One of the main struggles I experienced during my late teenage years not being in a relationship, involved or married. I was devastated by this fact, and I felt like I was falling behind in life because of it. I’d seen many of my college classmates get married by our second year of college. During that period of time, eligible suitors appeared through family recommendations, and this is how most of us met our husbands.
In the summer of 2007, my parents were busy taking care of my grandmother as she was having health issues. They left the country for the United States of America, and they left me responsible for the house, my siblings, and my studies to boot. My parents had to postpone arranging a meeting between me and a potential suitor at the time, as the priority was my grandmother’s health. I later found out that due to the delay, the same suitor who originally came to me went to see one of my classmates. I felt a sense of unworthiness and of betrayal, even though nothing had happened between us. At the time, I merely silently suffered in my head. The narrative of not being good enough kept replaying in my mind. My worth was tied to my potential mate. My worth lied outside myself.
A couple of months later, my grandmother and parents safely returned home. When they came back, I felt relief. Life seemed to look up again, and the same first suitor returned. Mama and Teta were thrilled and I was so excited. I wasn’t one hundred percent sure about him, but I was so eager about the idea of marriage that I gave it a shot. We started talking and there was a shofa. I was overwhelmed and wasn’t sure. To me, it seemed as if I was waiting for some kind of approval that I would be chosen more than considering whether or not I wanted to choose him.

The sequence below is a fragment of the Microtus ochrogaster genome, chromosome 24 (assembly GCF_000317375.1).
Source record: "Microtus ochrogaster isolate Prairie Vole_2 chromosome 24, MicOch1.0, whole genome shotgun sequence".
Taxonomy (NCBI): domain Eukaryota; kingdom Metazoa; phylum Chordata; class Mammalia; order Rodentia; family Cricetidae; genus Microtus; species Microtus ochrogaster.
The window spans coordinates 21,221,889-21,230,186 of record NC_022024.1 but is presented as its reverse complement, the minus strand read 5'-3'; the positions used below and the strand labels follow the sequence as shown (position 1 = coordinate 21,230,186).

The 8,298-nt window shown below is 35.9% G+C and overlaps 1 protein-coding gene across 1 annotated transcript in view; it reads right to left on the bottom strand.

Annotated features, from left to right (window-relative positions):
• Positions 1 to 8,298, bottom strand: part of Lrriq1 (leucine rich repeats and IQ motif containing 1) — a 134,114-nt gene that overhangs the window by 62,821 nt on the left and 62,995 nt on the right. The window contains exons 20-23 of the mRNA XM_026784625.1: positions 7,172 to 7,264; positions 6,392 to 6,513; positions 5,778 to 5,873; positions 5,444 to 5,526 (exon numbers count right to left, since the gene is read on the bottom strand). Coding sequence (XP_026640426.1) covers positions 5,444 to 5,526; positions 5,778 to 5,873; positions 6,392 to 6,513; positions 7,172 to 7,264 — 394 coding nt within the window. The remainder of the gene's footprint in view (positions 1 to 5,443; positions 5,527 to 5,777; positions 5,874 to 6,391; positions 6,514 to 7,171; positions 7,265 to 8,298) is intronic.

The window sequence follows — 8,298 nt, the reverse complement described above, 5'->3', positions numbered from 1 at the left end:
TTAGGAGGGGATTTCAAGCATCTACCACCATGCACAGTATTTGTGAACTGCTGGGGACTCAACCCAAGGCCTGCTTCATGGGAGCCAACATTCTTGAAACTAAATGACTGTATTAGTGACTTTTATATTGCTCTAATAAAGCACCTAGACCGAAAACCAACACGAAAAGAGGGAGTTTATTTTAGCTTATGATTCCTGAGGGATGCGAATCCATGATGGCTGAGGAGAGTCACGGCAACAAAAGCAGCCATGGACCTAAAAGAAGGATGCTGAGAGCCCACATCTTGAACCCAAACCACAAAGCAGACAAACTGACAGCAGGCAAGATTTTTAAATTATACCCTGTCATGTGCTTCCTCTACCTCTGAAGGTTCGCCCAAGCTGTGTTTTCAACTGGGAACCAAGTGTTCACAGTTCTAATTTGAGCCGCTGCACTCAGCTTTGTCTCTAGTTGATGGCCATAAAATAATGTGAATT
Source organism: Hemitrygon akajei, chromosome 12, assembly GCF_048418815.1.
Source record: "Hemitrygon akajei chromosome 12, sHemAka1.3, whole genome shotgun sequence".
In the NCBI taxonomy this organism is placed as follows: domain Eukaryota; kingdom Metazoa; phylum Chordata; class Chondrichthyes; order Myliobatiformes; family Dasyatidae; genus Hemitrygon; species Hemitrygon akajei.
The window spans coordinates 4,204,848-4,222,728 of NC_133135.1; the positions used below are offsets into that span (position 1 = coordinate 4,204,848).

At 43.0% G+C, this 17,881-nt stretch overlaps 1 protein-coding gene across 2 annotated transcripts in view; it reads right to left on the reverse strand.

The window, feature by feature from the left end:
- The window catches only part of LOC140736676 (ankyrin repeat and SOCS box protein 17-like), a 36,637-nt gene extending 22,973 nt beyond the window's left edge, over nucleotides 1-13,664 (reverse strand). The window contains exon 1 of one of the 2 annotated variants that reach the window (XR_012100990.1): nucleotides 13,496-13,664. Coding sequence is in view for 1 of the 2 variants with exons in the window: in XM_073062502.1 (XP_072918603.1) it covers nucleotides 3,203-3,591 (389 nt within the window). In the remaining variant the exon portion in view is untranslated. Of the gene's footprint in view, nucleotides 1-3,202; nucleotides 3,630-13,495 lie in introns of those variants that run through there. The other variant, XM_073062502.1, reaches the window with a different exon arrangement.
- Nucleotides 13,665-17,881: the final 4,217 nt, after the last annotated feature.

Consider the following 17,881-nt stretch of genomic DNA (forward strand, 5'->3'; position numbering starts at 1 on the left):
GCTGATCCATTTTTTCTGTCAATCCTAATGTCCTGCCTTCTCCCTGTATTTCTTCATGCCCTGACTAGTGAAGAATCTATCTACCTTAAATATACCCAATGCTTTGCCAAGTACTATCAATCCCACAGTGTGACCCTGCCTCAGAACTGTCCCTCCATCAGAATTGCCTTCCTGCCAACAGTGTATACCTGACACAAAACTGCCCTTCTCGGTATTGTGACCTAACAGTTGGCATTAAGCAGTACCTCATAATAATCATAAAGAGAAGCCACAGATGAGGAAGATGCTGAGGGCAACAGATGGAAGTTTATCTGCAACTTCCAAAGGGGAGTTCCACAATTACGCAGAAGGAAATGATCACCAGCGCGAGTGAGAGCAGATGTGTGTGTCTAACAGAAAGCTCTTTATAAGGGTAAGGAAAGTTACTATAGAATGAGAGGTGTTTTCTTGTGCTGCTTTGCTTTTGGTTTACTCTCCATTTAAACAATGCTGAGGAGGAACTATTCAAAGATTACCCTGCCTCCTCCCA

We were talking for about ten days. It felt awkward, scary, and exciting. As we were talking, we decided to move forward with the engagement. A couple of days before, I had a panic attack — a feeling I’d never experienced before. I told my mother and grandmother about it, and at the time we thought it was the evil eye or some other kind of evil doing. I suddenly simply couldn’t bear to look at the man, let alone talk to him. I was sobbing the whole night and begged my mom to call it off.
I couldn’t even do it myself. I just left without any reason, and I asked my parents to do so on my behalf. My mom and dad followed my requests but were upset with me for misleading the poor man. They both didn’t understand or comprehend that I did not understand my own feelings and that I couldn’t even talk it out without feeling like my reaction was out of place and unexplainable. For my parents, there always had to be a valid reason for everything, emotions were just not an exception in this case.